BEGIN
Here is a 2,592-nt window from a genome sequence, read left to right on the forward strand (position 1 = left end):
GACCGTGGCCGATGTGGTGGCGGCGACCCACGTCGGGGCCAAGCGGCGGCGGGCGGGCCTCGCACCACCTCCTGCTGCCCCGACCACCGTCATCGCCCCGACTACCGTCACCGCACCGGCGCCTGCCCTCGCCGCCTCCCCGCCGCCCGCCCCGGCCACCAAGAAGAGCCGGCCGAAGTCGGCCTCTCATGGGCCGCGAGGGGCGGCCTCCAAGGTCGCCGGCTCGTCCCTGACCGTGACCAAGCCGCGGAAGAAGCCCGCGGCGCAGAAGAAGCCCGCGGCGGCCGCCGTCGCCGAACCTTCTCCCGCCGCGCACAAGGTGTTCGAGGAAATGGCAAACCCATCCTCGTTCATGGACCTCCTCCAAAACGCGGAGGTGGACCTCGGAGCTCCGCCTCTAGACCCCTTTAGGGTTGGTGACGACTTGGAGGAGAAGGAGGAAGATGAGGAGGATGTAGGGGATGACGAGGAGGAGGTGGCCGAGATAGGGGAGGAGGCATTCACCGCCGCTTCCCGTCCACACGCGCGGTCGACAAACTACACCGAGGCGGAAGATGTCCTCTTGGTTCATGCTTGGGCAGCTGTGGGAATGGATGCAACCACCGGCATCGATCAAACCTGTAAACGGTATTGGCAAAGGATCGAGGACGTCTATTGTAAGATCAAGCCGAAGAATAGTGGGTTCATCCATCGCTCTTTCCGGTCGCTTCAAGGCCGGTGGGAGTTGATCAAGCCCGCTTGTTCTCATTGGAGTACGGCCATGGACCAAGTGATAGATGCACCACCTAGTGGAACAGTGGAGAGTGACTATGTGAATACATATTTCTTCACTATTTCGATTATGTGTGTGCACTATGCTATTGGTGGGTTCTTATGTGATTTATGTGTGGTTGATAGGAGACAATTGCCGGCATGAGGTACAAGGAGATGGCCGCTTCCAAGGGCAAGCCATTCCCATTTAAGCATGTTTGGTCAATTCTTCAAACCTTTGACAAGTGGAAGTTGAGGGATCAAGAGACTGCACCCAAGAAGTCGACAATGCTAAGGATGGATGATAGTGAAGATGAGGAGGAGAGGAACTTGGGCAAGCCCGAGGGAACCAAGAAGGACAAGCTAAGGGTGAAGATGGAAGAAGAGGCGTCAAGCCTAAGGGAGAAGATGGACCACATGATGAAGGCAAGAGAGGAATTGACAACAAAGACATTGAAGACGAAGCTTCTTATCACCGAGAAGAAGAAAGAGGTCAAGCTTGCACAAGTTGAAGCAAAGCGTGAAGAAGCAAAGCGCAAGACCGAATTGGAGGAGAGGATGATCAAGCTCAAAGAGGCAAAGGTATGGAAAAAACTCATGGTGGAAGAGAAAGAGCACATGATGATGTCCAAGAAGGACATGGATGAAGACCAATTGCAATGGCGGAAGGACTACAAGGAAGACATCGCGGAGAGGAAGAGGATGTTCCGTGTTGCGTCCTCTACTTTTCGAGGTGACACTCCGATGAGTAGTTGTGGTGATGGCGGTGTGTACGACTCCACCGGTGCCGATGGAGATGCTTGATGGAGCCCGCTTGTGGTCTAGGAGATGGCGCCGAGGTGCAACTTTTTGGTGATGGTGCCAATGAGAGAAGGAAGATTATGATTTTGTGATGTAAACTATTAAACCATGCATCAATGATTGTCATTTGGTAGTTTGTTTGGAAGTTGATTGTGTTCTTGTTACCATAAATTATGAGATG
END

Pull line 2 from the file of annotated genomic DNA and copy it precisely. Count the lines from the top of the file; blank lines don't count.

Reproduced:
GACCGTGGCCGATGTGGTGGCGGCGACCCACGTCGGGGCCAAGCGGCGGCGGGCGGGCCTCGCACCACCTCCTGCTGCCCCGACCACCGTCATCGCCCCGACTACCGTCACCGCACCGGCGCCTGCCCTCGCCGCCTCCCCGCCGCCCGCCCCGGCCACCAAGAAGAGCCGGCCGAAGTCGGCCTCTCATGGGCCGCGAGGGGCGGCCTCCAAGGTCGCCGGCTCGTCCCTGACCGTGACCAAGCCGCGGAAGAAGCCCGCGGCGCAGAAGAAGCCCGCGGCGGCCGCCGTCGCCGAACCTTCTCCCGCCGCGCACAAGGTGTTCGAGGAAATGGCAAACCCATCCTCGTTCATGGACCTCCTCCAAAACGCGGAGGTGGACCTCGGAGCTCCGCCTCTAGACCCCTTTAGGGTTGGTGACGACTTGGAGGAGAAGGAGGAAGATGAGGAGGATGTAGGGGATGACGAGGAGGAGGTGGCCGAGATAGGGGAGGAGGCATTCACCGCCGCTTCCCGTCCACACGCGCGGTCGACAAACTACACCGAGGCGGAAGATGTCCTCTTGGTTCATGCTTGGGCAGCTGTGGGAATGGATGCAACCACCGGCATCGATCAAACCTGTAAACGGTATTGGCAAAGGATCGAGGACGTCTATTGTAAGATCAAGCCGAAGAATAGTGGGTTCATCCATCGCTCTTTCCGGTCGCTTCAAGGCCGGTGGGAGTTGATCAAGCCCGCTTGTTCTCATTGGAGTACGGCCATGGACCAAGTGATAGATGCACCACCTAGTGGAACAGTGGAGAGTGACTATGTGAATACATATTTCTTCACTATTTCGATTATGTGTGTGCACTATGCTATTGGTGGGTTCTTATGTGATTTATGTGTGGTTGATAGGAGACAATTGCCGGCATGAGGTACAAGGAGATGGCCGCTTCCAAGGGCAAGCCATTCCCATTTAAGCATGTTTGGTCAATTCTTCAAACCTTTGACAAGTGGAAGTTGAGGGATCAAGAGACTGCACCCAAGAAGTCGACAATGCTAAGGATGGATGATAGTGAAGATGAGGAGGAGAGGAACTTGGGCAAGCCCGAGGGAACCAAGAAGGACAAGCTAAGGGTGAAGATGGAAGAAGAGGCGTCAAGCCTAAGGGAGAAGATGGACCACATGATGAAGGCAAGAGAGGAATTGACAACAAAGACATTGAAGACGAAGCTTCTTATCACCGAGAAGAAGAAAGAGGTCAAGCTTGCACAAGTTGAAGCAAAGCGTGAAGAAGCAAAGCGCAAGACCGAATTGGAGGAGAGGATGATCAAGCTCAAAGAGGCAAAGGTATGGAAAAAACTCATGGTGGAAGAGAAAGAGCACATGATGATGTCCAAGAAGGACATGGATGAAGACCAATTGCAATGGCGGAAGGACTACAAGGAAGACATCGCGGAGAGGAAGAGGATGTTCCGTGTTGCGTCCTCTACTTTTCGAGGTGACACTCCGATGAGTAGTTGTGGTGATGGCGGTGTGTACGACTCCACCGGTGCCGATGGAGATGCTTGATGGAGCCCGCTTGTGGTCTAGGAGATGGCGCCGAGGTGCAACTTTTTGGTGATGGTGCCAATGAGAGAAGGAAGATTATGATTTTGTGATGTAAACTATTAAACCATGCATCAATGATTGTCATTTGGTAGTTTGTTTGGAAGTTGATTGTGTTCTTGTTACCATAAATTATGAGATG